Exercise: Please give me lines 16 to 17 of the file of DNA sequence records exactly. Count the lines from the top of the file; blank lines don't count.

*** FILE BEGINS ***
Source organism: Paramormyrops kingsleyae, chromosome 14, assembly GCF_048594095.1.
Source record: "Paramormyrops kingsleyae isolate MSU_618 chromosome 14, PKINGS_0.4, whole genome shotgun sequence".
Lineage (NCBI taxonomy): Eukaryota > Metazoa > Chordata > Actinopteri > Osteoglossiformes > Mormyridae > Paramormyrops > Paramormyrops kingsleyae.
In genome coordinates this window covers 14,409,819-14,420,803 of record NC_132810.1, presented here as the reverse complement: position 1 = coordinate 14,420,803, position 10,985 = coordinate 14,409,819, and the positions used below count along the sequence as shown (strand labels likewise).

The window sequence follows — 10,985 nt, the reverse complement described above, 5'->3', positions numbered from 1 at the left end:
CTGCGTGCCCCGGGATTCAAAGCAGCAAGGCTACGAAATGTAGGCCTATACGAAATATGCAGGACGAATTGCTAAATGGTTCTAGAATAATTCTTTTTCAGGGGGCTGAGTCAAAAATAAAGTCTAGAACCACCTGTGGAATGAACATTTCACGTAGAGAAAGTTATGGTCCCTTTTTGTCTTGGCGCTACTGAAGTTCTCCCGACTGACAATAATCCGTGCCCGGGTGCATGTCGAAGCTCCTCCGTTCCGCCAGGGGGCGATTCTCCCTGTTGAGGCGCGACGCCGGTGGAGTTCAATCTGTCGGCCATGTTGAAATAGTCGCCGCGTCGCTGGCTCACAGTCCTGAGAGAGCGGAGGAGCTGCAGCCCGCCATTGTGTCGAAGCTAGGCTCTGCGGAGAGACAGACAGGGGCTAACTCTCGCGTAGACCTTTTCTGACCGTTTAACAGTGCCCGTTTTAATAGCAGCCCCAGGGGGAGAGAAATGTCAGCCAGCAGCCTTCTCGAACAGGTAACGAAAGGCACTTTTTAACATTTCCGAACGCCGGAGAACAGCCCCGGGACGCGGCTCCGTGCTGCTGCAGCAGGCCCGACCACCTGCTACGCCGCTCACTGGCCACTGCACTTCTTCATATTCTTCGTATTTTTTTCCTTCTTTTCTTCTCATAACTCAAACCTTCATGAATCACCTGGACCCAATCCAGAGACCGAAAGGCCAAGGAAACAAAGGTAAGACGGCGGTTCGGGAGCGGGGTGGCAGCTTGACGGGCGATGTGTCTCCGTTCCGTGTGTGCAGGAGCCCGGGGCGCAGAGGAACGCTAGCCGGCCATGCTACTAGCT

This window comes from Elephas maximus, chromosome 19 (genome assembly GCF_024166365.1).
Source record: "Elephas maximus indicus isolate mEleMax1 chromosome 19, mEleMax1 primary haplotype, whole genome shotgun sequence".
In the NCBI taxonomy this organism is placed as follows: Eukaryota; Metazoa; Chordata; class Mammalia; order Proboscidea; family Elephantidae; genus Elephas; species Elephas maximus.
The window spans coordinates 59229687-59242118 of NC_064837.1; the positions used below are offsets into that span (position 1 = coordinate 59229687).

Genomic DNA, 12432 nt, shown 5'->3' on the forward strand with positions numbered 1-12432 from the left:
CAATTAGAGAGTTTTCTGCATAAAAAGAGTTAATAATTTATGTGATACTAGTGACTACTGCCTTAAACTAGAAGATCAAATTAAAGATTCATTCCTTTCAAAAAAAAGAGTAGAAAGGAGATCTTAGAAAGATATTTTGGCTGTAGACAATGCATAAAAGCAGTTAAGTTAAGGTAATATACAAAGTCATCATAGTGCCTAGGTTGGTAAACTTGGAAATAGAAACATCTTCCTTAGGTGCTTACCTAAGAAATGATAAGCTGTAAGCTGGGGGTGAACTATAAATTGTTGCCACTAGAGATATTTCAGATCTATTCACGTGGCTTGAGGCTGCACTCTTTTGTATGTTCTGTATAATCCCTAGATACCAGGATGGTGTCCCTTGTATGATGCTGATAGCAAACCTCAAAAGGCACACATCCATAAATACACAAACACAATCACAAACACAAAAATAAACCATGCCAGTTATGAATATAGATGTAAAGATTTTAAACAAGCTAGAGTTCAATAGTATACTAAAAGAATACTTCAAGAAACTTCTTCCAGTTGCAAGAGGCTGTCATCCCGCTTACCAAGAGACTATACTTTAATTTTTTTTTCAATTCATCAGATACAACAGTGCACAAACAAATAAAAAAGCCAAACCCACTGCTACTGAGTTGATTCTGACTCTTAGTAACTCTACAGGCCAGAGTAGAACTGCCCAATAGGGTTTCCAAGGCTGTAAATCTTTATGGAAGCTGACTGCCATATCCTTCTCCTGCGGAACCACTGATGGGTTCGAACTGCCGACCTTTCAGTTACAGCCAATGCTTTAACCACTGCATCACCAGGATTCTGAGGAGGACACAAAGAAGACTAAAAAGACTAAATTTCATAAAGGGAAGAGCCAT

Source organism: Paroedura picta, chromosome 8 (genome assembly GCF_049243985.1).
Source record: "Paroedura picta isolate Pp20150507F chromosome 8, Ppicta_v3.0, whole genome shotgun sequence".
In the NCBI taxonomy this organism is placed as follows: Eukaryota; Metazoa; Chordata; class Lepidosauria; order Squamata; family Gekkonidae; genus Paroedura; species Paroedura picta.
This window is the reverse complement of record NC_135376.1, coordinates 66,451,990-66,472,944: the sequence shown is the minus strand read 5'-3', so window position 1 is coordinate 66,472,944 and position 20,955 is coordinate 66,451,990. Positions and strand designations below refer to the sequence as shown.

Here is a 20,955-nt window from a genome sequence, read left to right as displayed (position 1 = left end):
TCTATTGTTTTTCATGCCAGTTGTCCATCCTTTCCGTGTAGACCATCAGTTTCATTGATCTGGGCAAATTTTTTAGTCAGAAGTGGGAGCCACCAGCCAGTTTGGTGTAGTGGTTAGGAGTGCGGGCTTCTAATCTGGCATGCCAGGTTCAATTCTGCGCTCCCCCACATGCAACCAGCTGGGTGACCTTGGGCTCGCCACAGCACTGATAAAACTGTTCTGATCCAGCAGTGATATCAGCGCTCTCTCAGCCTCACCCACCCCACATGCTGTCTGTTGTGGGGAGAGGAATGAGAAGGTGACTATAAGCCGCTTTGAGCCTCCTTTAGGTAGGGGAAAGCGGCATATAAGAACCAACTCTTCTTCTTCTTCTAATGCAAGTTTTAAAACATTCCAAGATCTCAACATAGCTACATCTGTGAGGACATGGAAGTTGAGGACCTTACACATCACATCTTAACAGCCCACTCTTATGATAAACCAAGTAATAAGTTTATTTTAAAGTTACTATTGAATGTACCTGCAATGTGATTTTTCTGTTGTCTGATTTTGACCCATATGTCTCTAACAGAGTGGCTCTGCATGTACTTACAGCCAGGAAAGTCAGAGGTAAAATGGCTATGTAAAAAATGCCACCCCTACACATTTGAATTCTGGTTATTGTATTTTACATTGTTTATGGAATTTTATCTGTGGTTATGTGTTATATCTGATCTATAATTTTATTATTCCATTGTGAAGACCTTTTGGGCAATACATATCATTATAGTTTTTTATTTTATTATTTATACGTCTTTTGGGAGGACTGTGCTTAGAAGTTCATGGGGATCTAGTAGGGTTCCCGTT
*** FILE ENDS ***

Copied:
This window is the reverse complement of record NC_135376.1, coordinates 66,451,990-66,472,944: the sequence shown is the minus strand read 5'-3', so window position 1 is coordinate 66,472,944 and position 20,955 is coordinate 66,451,990. Positions and strand designations below refer to the sequence as shown.

Here is a 20,955-nt window from a genome sequence, read left to right as displayed (position 1 = left end):